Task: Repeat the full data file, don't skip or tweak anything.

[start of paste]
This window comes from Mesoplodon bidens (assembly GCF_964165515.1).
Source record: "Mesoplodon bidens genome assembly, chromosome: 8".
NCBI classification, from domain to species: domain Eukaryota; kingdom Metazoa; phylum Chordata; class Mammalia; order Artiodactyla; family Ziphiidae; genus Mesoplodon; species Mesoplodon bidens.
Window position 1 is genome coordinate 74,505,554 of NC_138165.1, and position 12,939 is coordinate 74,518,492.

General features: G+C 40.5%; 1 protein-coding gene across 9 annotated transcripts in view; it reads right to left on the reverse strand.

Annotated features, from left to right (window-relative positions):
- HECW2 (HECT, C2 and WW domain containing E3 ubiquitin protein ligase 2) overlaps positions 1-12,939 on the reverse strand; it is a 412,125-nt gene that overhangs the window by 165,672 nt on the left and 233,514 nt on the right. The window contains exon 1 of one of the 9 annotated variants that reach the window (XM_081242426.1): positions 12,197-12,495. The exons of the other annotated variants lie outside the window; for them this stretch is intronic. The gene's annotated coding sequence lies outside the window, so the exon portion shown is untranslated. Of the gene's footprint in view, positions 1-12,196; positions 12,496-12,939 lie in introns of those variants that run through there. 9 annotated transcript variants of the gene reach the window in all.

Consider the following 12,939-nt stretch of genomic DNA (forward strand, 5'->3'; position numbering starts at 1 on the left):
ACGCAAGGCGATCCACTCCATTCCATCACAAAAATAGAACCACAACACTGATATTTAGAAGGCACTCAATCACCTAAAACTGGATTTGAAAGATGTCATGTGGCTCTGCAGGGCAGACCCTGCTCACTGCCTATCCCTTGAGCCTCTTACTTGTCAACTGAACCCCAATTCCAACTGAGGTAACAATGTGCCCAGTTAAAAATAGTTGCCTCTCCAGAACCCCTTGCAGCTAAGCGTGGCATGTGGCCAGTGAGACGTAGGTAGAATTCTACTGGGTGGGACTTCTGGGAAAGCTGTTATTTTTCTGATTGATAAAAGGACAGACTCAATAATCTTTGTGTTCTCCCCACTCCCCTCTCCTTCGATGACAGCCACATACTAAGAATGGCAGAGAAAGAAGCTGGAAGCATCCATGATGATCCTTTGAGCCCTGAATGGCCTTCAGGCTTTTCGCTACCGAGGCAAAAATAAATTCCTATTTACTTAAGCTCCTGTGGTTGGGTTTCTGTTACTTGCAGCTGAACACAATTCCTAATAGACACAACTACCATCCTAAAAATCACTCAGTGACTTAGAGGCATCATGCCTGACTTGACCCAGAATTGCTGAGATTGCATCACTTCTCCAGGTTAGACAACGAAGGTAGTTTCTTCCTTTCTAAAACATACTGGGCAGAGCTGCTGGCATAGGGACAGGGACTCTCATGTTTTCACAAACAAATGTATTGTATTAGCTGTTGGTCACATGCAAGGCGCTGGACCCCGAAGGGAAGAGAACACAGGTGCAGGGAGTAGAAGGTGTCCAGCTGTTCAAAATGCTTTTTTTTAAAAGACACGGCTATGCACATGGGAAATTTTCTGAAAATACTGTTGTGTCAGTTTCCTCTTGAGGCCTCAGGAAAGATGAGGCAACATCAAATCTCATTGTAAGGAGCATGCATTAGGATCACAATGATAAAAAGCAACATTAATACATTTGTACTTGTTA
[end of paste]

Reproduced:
This window comes from Mesoplodon bidens (assembly GCF_964165515.1).
Source record: "Mesoplodon bidens genome assembly, chromosome: 8".
NCBI classification, from domain to species: domain Eukaryota; kingdom Metazoa; phylum Chordata; class Mammalia; order Artiodactyla; family Ziphiidae; genus Mesoplodon; species Mesoplodon bidens.
Window position 1 is genome coordinate 74,505,554 of NC_138165.1, and position 12,939 is coordinate 74,518,492.

General features: G+C 40.5%; 1 protein-coding gene across 9 annotated transcripts in view; it reads right to left on the reverse strand.

Annotated features, from left to right (window-relative positions):
- HECW2 (HECT, C2 and WW domain containing E3 ubiquitin protein ligase 2) overlaps positions 1-12,939 on the reverse strand; it is a 412,125-nt gene that overhangs the window by 165,672 nt on the left and 233,514 nt on the right. The window contains exon 1 of one of the 9 annotated variants that reach the window (XM_081242426.1): positions 12,197-12,495. The exons of the other annotated variants lie outside the window; for them this stretch is intronic. The gene's annotated coding sequence lies outside the window, so the exon portion shown is untranslated. Of the gene's footprint in view, positions 1-12,196; positions 12,496-12,939 lie in introns of those variants that run through there. 9 annotated transcript variants of the gene reach the window in all.

Consider the following 12,939-nt stretch of genomic DNA (forward strand, 5'->3'; position numbering starts at 1 on the left):
ACGCAAGGCGATCCACTCCATTCCATCACAAAAATAGAACCACAACACTGATATTTAGAAGGCACTCAATCACCTAAAACTGGATTTGAAAGATGTCATGTGGCTCTGCAGGGCAGACCCTGCTCACTGCCTATCCCTTGAGCCTCTTACTTGTCAACTGAACCCCAATTCCAACTGAGGTAACAATGTGCCCAGTTAAAAATAGTTGCCTCTCCAGAACCCCTTGCAGCTAAGCGTGGCATGTGGCCAGTGAGACGTAGGTAGAATTCTACTGGGTGGGACTTCTGGGAAAGCTGTTATTTTTCTGATTGATAAAAGGACAGACTCAATAATCTTTGTGTTCTCCCCACTCCCCTCTCCTTCGATGACAGCCACATACTAAGAATGGCAGAGAAAGAAGCTGGAAGCATCCATGATGATCCTTTGAGCCCTGAATGGCCTTCAGGCTTTTCGCTACCGAGGCAAAAATAAATTCCTATTTACTTAAGCTCCTGTGGTTGGGTTTCTGTTACTTGCAGCTGAACACAATTCCTAATAGACACAACTACCATCCTAAAAATCACTCAGTGACTTAGAGGCATCATGCCTGACTTGACCCAGAATTGCTGAGATTGCATCACTTCTCCAGGTTAGACAACGAAGGTAGTTTCTTCCTTTCTAAAACATACTGGGCAGAGCTGCTGGCATAGGGACAGGGACTCTCATGTTTTCACAAACAAATGTATTGTATTAGCTGTTGGTCACATGCAAGGCGCTGGACCCCGAAGGGAAGAGAACACAGGTGCAGGGAGTAGAAGGTGTCCAGCTGTTCAAAATGCTTTTTTTTAAAAGACACGGCTATGCACATGGGAAATTTTCTGAAAATACTGTTGTGTCAGTTTCCTCTTGAGGCCTCAGGAAAGATGAGGCAACATCAAATCTCATTGTAAGGAGCATGCATTAGGATCACAATGATAAAAAGCAACATTAATACATTTGTACTTGTTA